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[VOICE] Is North Korea closer to denuclearization?

With the latest deal between the U.S. and Kim regime ...
Is North Korea closer to denuclearization?

The start of the month saw a headline-making development in the decades-long effort to get North Korea to drop its nuclear weapons program. In exchange for 240,000 tons of U.S. food aid, North Korea agreed it would suspend nuclear tests, long-range missile launches and uranium enrichment at its Yongbyon facility, and allow the return of the International Atomic Energy Agency inspectors.

The response to the deal from many here and in the U.S. was favorable but tinged with caution ― unsurprising, considering the history of false dawns for North Korean denuclearization. U.S. Secretary of State Hilary Clinton summed up the mood with her opinion that the deal was only “a modest first step in the right direction.”

Among the many unconvinced of the North’s sincerity is professor Kim Yong-soon of Yonsei University’s Institute of East & West Studies.

“The move by the North Koreans to accept the latest deal seems to be for two reasons: one is to buy time for the completion of their regime transfer, and two is for economic reasons,” Kim told The Korea Herald.

“Of course these two reasons are intertwined in that only some sort of economic stability will ensure a smooth transfer of power as well as its completion. Only time will tell, but as of now, there seem to be no indications as to suggest that this deal is any different (from previous promises to halt its nuclear activities).”
This combination of two satellite images provided by DigitalGlobe shows on the left, construction at the nuclear complex in Yongbyon, North Korea, Sept. 20, 2011; and on the right, the Yongbyon complex on Feb. 3, 2012. The Feb. 3 image of the complex at Yongbyon was taken nearly a month before North Korea agreed to a freeze of major nuclear activities in return for U.S. food aid. Senior analyst Paul Brannan at the private Institute of Science and International Security said on March 6, 2012, a turbine building at the reactor that was still under construction in the Sept. 20 image now appears to be externally complete. (AP-Yonhap News)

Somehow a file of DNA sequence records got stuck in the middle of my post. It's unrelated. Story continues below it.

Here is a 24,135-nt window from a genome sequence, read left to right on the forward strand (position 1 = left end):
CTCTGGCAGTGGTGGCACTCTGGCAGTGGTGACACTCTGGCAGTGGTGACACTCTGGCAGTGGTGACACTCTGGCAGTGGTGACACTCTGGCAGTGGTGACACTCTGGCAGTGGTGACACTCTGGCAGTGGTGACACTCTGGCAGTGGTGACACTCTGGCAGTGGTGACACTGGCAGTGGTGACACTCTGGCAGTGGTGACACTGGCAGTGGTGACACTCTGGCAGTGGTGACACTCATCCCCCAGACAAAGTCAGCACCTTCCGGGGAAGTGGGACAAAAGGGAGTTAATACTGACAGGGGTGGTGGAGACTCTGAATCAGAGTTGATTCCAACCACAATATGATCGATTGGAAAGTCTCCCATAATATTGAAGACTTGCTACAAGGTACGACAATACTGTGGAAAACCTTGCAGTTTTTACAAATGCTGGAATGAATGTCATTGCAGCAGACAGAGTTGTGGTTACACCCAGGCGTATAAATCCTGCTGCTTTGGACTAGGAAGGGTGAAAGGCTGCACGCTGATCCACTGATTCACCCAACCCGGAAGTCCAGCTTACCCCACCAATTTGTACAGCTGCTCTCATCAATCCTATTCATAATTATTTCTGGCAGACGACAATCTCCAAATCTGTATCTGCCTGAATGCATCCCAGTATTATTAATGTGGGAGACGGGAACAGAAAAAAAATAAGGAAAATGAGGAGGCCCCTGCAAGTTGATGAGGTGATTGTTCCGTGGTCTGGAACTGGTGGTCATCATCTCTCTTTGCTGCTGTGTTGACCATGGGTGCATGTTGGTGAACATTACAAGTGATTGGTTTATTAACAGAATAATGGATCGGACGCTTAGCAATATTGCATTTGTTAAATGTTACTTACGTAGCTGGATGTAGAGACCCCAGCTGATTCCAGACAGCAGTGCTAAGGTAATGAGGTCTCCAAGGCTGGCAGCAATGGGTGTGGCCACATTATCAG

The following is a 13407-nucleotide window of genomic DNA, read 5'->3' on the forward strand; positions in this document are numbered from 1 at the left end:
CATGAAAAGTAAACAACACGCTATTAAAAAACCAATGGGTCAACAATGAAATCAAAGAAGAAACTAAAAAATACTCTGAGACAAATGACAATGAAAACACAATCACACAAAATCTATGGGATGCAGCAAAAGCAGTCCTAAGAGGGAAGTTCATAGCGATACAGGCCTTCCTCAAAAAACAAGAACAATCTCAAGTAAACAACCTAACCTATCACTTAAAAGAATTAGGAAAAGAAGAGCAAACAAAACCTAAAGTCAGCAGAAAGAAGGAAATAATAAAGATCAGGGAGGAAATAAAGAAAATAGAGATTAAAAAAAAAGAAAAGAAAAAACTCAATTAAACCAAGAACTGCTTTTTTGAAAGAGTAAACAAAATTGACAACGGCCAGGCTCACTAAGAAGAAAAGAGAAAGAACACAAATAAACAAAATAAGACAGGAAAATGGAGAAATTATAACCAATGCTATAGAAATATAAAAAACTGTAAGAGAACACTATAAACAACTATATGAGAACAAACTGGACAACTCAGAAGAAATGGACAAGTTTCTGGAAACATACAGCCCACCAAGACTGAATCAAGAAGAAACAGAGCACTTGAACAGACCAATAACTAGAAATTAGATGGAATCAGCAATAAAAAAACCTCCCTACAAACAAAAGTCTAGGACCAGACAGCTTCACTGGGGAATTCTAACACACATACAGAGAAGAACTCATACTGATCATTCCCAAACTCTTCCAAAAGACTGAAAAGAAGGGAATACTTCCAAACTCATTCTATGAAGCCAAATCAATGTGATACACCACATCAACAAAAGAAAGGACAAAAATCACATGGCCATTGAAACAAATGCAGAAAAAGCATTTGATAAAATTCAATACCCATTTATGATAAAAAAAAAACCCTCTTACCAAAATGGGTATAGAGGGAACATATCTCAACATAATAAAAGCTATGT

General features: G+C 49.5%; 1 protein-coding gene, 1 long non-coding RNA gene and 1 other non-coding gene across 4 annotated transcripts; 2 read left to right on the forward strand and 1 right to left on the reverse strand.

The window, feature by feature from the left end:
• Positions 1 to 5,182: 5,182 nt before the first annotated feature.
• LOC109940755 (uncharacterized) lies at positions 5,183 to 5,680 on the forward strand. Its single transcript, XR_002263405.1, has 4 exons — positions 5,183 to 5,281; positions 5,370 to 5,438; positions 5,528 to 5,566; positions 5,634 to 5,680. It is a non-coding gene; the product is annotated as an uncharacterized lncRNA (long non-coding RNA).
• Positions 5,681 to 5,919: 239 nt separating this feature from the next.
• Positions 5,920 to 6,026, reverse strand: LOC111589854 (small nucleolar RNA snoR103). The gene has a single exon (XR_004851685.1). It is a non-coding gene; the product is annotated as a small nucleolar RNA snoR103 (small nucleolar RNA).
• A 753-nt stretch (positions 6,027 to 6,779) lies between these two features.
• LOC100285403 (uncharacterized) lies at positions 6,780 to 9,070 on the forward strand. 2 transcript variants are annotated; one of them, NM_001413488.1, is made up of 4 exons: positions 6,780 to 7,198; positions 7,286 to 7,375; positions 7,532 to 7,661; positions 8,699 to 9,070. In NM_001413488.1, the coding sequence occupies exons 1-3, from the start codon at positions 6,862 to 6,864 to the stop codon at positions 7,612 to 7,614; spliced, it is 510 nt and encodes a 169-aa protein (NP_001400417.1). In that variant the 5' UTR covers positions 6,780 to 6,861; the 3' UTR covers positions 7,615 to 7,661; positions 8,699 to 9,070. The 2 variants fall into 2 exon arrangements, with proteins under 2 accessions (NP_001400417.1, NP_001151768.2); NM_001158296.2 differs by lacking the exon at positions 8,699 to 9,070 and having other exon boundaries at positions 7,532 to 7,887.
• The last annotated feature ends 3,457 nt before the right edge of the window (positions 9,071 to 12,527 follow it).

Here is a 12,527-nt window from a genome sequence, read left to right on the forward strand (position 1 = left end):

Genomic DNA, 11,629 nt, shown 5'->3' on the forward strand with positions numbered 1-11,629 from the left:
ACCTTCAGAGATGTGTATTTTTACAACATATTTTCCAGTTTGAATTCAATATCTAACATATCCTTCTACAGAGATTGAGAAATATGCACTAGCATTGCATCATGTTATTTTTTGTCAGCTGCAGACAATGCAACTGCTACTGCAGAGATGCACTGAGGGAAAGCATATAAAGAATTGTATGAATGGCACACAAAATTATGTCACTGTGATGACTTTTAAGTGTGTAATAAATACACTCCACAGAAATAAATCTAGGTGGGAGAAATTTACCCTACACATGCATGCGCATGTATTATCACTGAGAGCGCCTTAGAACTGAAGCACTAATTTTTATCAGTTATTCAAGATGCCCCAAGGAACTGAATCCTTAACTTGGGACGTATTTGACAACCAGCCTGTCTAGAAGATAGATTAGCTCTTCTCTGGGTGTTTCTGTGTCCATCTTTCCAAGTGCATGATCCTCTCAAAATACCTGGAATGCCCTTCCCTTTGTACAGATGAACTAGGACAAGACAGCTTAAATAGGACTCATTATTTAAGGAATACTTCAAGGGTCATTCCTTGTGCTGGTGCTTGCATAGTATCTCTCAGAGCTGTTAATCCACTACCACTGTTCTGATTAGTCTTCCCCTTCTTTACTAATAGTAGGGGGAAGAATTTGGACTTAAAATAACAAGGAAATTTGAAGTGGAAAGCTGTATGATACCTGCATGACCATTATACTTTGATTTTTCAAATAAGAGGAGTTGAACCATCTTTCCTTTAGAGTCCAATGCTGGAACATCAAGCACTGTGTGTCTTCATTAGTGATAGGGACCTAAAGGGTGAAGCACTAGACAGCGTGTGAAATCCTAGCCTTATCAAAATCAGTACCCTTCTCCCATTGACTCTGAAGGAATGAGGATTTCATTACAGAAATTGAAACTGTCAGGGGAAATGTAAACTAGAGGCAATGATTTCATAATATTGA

This combination of two satellite images provided by DigitalGlobe shows on the left, construction at the nuclear complex in Yongbyon, North Korea, Sept. 20, 2011; and on the right, the Yongbyon complex on Feb. 3, 2012. The Feb. 3 image of the complex at Yongbyon was taken nearly a month before North Korea agreed to a freeze of major nuclear activities in return for U.S. food aid. Senior analyst Paul Brannan at the private Institute of Science and International Security said on March 6, 2012, a turbine building at the reactor that was still under construction in the Sept. 20 image now appears to be externally complete. (AP-Yonhap News)

Song Dae-sung, president of Sejong Institute, a Seoul-based think tank, is blunter in his assessment of the regime’s intentions.

“North Korea’s latest concessions are not sincere. There is no chance that the North Koreans would ever surrender their nuclear development program... In the short run, they hope to win some aid from Washington in exchange for symbolic concessions and demonstrated willingness to negotiate the eventual denuclearization ― this willingness is fake, but it will help for a while,” he said.

Song says that this latest commitment to a moratorium while, in the North’s words, “productive dialogues continue” allows North Korea to have it both ways.

“In the long run, they hope to make a deal about arms restriction, as opposed to disarmament. In other words, they are willing to freeze their nuclear program, if they are paid a hefty fee, and explicitly or implicitly allowed to keep some stockpiles of plutonium and/or nuclear devices. Thus, they will kill two birds with one stone: They will reap the benefits of being a recipient of large aid while they will remain secure from the threat of a foreign invasion or foreign support of a local insurgency.”

The hope remains for policymakers that the North’s concessions could be the stepping stone to the eventual resumption of the six-party talks, which the North walked out of in 2009, shortly followed by its second nuclear weapons test.

Accordingly, Stephan Haggard, director of the Korea-Pacific Program at University of California and visiting fellow at Peterson Institute of International Economics, is more optimistic about the implementation of the latest deal.